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Paul Nelson: water temperatures continue to climb in Bemidji area lakes

Labor Day Weekend is the last big weekend of the summer tourist season in the Bemidji area. Some seasonal residents will already be taking out their docks and getting their cabins ready for another winter. Docks, boat lifts and boats that are left in the water for an extended period of time are prime areas for zebra mussels to attach themselves so many new infestations are discovered in the fall as these items are removed from the lakes. There will likely be a noticeable drop in fishing pressure on most lakes after Labor Day Weekend. With school, sports, hunting and other outdoor activities competing for time with fishing in the fall, it usually translates into fewer boats on the lakes. If the weather is nice, the weekends can still be busy in the fall, especially if there is a hot walleye bite to bring out the anglers. This year has been full of surprises when it comes to the weather. After a false start to the fall in early August, the month is finishing with the some of the hottest weather of the summer. Lakes in the Bemidji area typically reach their peak surface water temperatures in late July but this year the peak surface water temperatures are happening right now, with most lakes in the upper 70s to low 80s. There are still walleyes and other fish using shallow water but most of the shallow fish are relating to the weed beds for the high oxygen levels and the shade they provide. The hot weather has been pushing walleyes into deeper water in many lakes, with walleyes using the sides of structure in 16 to 24 feet of water all the way down to the edge of the thermocline. Walleyes will move up and down on structure as they feed. Walleyes usually head up the structure as they become active and head back down the structure when they finish feeding or get spooked off the spot by anglers or other large predators like muskies or pike. Once anglers make contact with a school of walleyes and get them marked on GPS, they can watch the fish move up or down the breakline as they make several passes over the spot. Walleyes and other species have to feed more often in the heat because of their elevated metabolism. Fish may have to feed longer to get enough to eat and may also be less likely to pass on an easy meal of a preferred food if anglers can put their baits right in front of the fish’s nose. Walleyes often have a distinct preference for one particular kind of bait at this time of year so anglers should try different baits until a pattern is established. Sometimes a red-tail chub is the most irresistible bait for walleyes but other times a leech or an inflated night crawler will get more bites. Anglers should bring an assortment of live bait to be sure they have what the walleyes want. Several anglers fishing out of the same boat can put on different bait while anglers fishing by themselves can make multiple passes through a school of walleyes and switch baits when one bait stops getting bites. The color of the hook can also make a big difference. Some anglers like a plain black hook but sometimes a fluorescent colored hook will get more bites, especially in stained water or water colored by algae. Speed is usually another big factor in warm water. Speed doesn’t necessarily mean fast or slow, many times changes in speed can be what triggers the bites. One method that helps cover more water and triggers fish to bite is to burn along at a faster speed when there are no fish on sonar but when a fish is seen on sonar, cut the speed and try to drop the live-bait rig right into the fish. This is a great time for anglers to experiment with different presentations for whatever species they are trying to catch. Metabolism is at the high point for the season and there are more different presentations capable of triggering bites right now than at any other time of year, so use your imagination. PAUL A. NELSON runs the Bemidji Area Lakes Guide Service. He can be contacted at panelson@paulbunyan.net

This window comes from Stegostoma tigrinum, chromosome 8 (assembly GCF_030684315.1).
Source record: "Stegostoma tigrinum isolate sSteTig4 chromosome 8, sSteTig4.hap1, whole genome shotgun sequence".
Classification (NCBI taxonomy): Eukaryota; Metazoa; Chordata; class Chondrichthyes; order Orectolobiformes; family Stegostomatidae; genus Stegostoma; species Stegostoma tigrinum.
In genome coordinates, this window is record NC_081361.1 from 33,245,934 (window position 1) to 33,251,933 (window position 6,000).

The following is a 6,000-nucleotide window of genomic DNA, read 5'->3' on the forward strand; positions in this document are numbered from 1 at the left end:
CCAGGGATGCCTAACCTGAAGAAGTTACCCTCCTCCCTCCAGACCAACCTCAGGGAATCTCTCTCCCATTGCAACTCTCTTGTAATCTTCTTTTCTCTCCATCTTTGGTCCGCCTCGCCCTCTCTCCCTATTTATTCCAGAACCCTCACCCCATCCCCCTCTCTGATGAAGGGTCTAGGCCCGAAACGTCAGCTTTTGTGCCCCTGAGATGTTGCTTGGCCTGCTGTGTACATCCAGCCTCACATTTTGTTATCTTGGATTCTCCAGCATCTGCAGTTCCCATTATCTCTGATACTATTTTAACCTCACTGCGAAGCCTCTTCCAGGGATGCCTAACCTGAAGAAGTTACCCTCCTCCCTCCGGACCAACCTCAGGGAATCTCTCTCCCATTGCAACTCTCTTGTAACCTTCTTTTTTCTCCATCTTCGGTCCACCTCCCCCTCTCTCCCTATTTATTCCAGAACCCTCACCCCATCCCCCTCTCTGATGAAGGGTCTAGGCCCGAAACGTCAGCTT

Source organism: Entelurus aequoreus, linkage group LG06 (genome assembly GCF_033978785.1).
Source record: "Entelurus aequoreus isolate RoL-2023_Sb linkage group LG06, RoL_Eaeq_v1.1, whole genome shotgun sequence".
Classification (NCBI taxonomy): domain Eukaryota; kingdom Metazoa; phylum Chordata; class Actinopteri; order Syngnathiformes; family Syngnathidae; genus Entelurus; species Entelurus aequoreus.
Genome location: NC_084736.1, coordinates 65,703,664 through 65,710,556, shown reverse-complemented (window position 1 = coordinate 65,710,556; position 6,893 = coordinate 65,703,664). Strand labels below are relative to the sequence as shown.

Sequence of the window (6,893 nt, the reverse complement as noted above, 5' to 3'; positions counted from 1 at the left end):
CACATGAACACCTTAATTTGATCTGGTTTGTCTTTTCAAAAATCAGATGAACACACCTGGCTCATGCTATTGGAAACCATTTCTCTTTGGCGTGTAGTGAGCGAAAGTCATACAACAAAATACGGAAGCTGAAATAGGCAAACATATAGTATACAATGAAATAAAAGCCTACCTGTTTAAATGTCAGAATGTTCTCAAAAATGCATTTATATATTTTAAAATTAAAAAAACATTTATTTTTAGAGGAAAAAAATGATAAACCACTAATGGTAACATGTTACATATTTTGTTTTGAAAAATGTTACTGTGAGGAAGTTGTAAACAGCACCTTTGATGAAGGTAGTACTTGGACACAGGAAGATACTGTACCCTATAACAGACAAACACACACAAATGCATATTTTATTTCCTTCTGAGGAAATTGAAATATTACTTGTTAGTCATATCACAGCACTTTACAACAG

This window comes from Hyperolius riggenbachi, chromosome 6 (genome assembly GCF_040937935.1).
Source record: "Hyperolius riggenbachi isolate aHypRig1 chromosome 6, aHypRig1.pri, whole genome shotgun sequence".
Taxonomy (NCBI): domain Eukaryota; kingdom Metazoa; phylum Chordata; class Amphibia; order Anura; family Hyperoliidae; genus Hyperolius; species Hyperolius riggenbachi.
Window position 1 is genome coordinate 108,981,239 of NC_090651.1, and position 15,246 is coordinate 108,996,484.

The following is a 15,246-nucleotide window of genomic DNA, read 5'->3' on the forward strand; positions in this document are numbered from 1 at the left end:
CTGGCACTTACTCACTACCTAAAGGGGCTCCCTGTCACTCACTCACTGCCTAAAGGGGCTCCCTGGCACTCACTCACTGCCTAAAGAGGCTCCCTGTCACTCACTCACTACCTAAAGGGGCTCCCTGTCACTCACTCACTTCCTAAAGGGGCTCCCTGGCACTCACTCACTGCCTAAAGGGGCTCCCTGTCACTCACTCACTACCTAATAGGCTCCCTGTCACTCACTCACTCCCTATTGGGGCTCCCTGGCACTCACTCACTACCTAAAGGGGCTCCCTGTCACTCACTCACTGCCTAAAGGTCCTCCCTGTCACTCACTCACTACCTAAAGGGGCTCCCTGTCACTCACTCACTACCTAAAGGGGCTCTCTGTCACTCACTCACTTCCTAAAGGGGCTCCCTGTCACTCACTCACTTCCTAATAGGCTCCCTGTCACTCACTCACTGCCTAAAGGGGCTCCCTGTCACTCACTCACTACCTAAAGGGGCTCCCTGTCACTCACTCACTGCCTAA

Paul Nelson
Paul Nelson writes a weekly fishing column for the Bemidji Pioneer. He runs the Bemidji Area Lakes Guide Service.
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